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Japan’s Doomsday Cult Gets Eviction Notice

June 28, 1996

TOKYO (AP) _ Members of the religious cult blamed for nerve gas attacks on Tokyo subways were ordered Friday to vacate a building allegedly used as a gas factory.

The eviction notice is the first step by authorities to confiscate all of Aum Shinri Kyo’s extensive real estate. The property would be sold to pay the cult’s debts, including damages sought by victims of crimes linked to the cult.

About 80 cult members sat in a large meditation hall inside the building at their Mount Fuji commune while bankruptcy administrator Saburo Abe explained why they were being evicted.

``You no longer have a legal basis to be here, and so we hope you will leave peacefully,″ he told the members, who reacted calmly. Meditation music played in the background and television floodlights glared.

If the group doesn’t leave by Sept. 25, it could be forcibly evicted, Abe said. The Tokyo District Court has already dissolved Aum’s religious legal status and declared it bankrupt.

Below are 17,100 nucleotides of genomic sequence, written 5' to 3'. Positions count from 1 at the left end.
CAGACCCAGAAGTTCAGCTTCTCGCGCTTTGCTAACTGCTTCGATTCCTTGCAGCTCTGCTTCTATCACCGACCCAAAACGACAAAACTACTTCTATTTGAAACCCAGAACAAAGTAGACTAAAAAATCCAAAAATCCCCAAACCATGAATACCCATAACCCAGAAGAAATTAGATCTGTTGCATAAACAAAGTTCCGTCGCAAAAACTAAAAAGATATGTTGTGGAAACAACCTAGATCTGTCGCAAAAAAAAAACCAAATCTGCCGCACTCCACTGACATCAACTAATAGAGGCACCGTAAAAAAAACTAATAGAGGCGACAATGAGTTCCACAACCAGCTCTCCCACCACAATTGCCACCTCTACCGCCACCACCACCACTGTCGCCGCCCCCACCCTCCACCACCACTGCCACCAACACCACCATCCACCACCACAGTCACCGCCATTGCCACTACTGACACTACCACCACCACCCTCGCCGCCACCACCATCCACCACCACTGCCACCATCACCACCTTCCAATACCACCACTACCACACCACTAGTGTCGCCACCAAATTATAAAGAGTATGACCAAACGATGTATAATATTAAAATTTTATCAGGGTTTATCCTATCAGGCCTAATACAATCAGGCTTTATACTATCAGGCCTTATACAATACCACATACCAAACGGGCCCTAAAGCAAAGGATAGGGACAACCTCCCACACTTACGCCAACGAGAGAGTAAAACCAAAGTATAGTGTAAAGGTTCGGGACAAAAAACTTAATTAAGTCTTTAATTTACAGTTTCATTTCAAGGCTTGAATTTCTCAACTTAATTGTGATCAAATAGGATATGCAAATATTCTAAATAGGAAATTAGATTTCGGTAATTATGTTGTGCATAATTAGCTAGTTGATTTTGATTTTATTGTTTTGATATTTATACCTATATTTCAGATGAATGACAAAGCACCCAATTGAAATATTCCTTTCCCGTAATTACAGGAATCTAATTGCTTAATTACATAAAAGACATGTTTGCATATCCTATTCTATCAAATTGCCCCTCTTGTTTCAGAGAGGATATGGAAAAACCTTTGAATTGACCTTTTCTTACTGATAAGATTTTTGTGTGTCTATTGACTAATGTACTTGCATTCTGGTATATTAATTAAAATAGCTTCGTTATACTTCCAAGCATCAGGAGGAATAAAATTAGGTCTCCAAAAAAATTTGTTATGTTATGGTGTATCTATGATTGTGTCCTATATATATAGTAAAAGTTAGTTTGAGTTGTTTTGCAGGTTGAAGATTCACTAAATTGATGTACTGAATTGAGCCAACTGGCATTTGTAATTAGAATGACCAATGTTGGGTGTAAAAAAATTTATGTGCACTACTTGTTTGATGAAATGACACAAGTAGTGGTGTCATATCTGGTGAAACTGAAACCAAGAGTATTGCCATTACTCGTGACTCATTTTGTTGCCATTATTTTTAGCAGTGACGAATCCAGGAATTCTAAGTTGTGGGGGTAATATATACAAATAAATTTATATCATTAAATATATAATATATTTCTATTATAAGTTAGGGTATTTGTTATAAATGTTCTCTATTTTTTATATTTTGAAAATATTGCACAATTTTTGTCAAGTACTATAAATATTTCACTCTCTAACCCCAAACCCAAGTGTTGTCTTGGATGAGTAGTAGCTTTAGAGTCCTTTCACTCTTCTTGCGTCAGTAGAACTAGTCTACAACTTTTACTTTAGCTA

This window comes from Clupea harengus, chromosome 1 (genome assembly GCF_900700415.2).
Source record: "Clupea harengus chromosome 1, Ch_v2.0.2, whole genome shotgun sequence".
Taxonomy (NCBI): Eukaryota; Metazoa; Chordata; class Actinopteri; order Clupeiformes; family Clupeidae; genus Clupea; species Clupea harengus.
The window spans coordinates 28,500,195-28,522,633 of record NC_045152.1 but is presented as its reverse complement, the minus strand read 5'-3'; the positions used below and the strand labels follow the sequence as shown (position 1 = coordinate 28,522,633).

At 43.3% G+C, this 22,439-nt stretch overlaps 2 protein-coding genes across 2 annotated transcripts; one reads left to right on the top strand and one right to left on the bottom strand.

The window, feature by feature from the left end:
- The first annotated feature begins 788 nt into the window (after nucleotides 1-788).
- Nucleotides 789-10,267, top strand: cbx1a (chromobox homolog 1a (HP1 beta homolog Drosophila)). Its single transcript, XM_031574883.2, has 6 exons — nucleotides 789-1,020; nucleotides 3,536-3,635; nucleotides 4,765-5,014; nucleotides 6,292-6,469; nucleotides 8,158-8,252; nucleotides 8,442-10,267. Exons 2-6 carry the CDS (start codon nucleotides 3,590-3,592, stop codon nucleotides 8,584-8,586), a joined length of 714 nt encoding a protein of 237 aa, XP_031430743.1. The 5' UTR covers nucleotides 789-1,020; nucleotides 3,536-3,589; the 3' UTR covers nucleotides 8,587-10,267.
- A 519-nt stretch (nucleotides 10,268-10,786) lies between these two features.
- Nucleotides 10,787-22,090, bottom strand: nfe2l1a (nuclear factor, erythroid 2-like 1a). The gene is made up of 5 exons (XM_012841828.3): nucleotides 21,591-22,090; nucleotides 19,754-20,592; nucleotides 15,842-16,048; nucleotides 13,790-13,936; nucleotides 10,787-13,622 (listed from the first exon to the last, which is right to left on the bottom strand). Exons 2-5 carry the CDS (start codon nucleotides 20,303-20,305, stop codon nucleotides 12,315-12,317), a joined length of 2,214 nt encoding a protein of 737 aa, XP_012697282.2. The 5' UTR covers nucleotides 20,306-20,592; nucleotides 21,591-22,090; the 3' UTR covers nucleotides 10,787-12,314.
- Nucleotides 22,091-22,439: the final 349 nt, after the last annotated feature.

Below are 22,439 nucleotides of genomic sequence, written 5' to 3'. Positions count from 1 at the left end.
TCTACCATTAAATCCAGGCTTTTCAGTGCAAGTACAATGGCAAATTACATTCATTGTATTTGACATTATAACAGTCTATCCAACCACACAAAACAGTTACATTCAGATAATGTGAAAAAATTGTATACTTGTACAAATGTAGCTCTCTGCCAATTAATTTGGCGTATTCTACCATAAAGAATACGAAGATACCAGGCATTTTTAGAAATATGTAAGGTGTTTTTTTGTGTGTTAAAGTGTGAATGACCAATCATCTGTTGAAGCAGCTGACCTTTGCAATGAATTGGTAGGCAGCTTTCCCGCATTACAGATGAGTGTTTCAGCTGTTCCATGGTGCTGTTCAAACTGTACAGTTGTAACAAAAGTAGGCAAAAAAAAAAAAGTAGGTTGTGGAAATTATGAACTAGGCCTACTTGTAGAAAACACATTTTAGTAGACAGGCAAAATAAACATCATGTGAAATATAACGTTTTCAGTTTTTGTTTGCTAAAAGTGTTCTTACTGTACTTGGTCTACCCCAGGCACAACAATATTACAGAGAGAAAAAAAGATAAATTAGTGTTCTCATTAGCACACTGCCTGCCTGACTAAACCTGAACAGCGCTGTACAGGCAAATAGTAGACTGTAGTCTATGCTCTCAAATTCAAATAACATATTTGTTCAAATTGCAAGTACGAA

The building serves as a dormitory and training facility. It is part of a sprawling prefab complex in Kamikuishiki, about 90 miles west of Tokyo.

Police have found tons of materials on the property that could be used to make the deadly sarin nerve gas, drugs, other poisons and weapons. Officials say cult members manufactured sarin in a chemical plant in the building.

Cult members including top guru Shoko Asahara are on trial on numerous charges that include the March 20, 1995, sarin gas attack on Tokyo’s subways, which killed 12 people and sickened thousands.

In a separate legal action, government hearings aimed at banning the cult concluded Friday with testimony from Tatsuko Muraoka, who represents the cult in the absence of its arrested founder, Asahara.

Muraoka tried to convince a Justice Ministry committee that the cult is harmless now that Asahara has stepped down. In a previous hearing, she announced that Asahara’s 2- and 3-year-old sons had taken over as nominal leaders.

But the committee is expected to recommend the cult be banned, meaning its members could not meet in large groups, publish literature or raise money.

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